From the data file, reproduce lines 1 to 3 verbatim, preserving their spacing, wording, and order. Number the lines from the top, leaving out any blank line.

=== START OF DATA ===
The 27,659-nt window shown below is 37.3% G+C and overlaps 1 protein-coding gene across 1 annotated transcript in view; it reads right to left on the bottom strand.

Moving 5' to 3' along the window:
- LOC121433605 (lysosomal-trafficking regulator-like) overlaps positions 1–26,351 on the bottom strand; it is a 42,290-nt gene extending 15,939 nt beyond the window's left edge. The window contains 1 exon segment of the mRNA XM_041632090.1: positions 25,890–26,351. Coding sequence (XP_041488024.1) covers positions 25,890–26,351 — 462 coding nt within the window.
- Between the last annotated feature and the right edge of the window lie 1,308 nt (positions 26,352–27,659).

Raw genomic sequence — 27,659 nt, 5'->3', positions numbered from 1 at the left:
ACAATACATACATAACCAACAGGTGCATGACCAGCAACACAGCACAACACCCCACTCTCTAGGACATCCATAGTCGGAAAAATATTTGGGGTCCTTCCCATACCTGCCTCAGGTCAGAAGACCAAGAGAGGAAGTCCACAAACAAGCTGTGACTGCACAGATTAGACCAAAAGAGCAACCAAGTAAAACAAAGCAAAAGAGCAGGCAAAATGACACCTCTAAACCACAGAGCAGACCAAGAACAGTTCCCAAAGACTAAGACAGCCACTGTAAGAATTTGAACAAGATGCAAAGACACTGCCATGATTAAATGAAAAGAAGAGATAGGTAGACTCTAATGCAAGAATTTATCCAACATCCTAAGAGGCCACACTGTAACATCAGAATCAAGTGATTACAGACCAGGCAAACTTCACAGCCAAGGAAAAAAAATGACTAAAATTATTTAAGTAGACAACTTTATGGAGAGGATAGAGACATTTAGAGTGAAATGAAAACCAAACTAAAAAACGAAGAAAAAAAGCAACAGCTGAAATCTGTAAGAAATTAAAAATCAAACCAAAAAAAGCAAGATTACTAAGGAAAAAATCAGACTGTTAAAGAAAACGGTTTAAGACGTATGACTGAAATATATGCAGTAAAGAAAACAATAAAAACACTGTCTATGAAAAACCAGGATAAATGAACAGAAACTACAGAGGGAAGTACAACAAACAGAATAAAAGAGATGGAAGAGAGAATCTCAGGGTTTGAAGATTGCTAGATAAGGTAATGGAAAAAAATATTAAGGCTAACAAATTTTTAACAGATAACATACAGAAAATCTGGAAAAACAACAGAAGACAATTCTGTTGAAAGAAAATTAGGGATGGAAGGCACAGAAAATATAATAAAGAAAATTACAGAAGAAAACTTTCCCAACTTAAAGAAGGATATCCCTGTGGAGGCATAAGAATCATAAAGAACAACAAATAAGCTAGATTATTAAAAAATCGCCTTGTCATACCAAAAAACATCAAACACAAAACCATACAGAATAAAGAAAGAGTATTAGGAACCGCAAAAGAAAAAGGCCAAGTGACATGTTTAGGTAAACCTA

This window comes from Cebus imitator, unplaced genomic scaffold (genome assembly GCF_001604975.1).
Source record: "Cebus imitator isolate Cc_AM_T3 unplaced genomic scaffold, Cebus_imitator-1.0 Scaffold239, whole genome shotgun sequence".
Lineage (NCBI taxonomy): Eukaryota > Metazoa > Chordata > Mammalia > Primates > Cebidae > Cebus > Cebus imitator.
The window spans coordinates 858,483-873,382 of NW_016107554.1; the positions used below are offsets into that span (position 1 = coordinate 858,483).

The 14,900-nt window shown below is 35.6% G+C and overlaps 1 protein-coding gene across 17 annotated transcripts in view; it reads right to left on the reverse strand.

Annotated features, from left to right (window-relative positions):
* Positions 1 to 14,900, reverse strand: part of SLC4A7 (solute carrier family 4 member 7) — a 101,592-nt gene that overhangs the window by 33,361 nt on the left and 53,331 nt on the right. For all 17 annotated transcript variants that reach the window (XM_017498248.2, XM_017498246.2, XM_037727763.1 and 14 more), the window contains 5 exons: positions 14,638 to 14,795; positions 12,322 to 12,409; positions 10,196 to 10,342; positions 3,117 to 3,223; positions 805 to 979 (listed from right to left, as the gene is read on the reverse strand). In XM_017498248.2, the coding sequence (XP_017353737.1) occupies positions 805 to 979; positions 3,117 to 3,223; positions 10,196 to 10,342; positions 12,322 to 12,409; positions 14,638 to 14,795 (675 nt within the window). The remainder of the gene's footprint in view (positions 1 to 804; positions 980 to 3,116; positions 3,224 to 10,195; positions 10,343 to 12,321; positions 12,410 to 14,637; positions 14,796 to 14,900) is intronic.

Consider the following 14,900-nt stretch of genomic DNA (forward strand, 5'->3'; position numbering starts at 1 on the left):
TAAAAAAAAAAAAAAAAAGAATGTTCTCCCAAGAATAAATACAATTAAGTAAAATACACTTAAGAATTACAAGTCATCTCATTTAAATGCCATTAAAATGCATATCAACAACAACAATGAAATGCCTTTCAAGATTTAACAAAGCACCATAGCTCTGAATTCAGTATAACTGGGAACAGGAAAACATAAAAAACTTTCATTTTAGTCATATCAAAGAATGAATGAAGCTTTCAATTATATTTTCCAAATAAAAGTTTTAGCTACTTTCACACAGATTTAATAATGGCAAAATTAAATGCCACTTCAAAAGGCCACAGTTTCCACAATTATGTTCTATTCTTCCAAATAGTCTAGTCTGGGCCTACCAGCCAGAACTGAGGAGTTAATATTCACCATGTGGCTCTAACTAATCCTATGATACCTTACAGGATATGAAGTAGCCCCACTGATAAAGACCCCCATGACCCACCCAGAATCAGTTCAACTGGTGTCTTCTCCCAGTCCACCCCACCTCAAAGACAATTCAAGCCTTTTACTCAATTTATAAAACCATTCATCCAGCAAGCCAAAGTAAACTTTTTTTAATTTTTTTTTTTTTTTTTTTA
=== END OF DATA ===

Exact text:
The 27,659-nt window shown below is 37.3% G+C and overlaps 1 protein-coding gene across 1 annotated transcript in view; it reads right to left on the bottom strand.

Moving 5' to 3' along the window:
- LOC121433605 (lysosomal-trafficking regulator-like) overlaps positions 1–26,351 on the bottom strand; it is a 42,290-nt gene extending 15,939 nt beyond the window's left edge. The window contains 1 exon segment of the mRNA XM_041632090.1: positions 25,890–26,351. Coding sequence (XP_041488024.1) covers positions 25,890–26,351 — 462 coding nt within the window.